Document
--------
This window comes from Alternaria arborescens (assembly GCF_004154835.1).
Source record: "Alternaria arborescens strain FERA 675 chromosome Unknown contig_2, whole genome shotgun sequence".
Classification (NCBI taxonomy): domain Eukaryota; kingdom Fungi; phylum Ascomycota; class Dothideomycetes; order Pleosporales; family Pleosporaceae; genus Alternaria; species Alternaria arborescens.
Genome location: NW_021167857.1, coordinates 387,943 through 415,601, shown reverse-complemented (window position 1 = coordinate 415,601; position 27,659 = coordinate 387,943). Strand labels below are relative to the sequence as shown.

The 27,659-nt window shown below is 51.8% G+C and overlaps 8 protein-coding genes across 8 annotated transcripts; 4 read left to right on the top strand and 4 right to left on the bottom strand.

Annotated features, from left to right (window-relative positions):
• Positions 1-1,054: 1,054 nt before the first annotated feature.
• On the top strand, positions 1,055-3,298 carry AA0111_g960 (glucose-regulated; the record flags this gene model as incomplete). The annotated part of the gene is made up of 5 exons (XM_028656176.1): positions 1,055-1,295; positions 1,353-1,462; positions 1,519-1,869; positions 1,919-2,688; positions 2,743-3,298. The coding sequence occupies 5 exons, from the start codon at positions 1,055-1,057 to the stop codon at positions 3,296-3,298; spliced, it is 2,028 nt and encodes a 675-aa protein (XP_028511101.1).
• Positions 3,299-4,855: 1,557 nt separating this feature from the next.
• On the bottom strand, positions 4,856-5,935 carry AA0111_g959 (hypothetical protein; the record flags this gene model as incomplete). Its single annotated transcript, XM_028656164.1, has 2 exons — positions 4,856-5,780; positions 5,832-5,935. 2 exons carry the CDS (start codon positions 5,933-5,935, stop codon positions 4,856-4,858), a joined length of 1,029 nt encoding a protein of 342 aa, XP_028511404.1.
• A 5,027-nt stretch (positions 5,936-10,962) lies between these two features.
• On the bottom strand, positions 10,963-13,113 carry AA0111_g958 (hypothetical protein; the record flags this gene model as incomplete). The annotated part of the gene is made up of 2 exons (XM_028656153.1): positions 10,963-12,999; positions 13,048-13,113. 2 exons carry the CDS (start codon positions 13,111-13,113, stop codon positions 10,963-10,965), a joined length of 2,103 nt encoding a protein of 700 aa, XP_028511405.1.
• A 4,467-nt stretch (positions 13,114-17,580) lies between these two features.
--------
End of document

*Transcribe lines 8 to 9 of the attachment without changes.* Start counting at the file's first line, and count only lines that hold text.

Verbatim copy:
• On the top strand, positions 1,055-3,298 carry AA0111_g960 (glucose-regulated; the record flags this gene model as incomplete). The annotated part of the gene is made up of 5 exons (XM_028656176.1): positions 1,055-1,295; positions 1,353-1,462; positions 1,519-1,869; positions 1,919-2,688; positions 2,743-3,298. The coding sequence occupies 5 exons, from the start codon at positions 1,055-1,057 to the stop codon at positions 3,296-3,298; spliced, it is 2,028 nt and encodes a 675-aa protein (XP_028511101.1).
• Positions 3,299-4,855: 1,557 nt separating this feature from the next.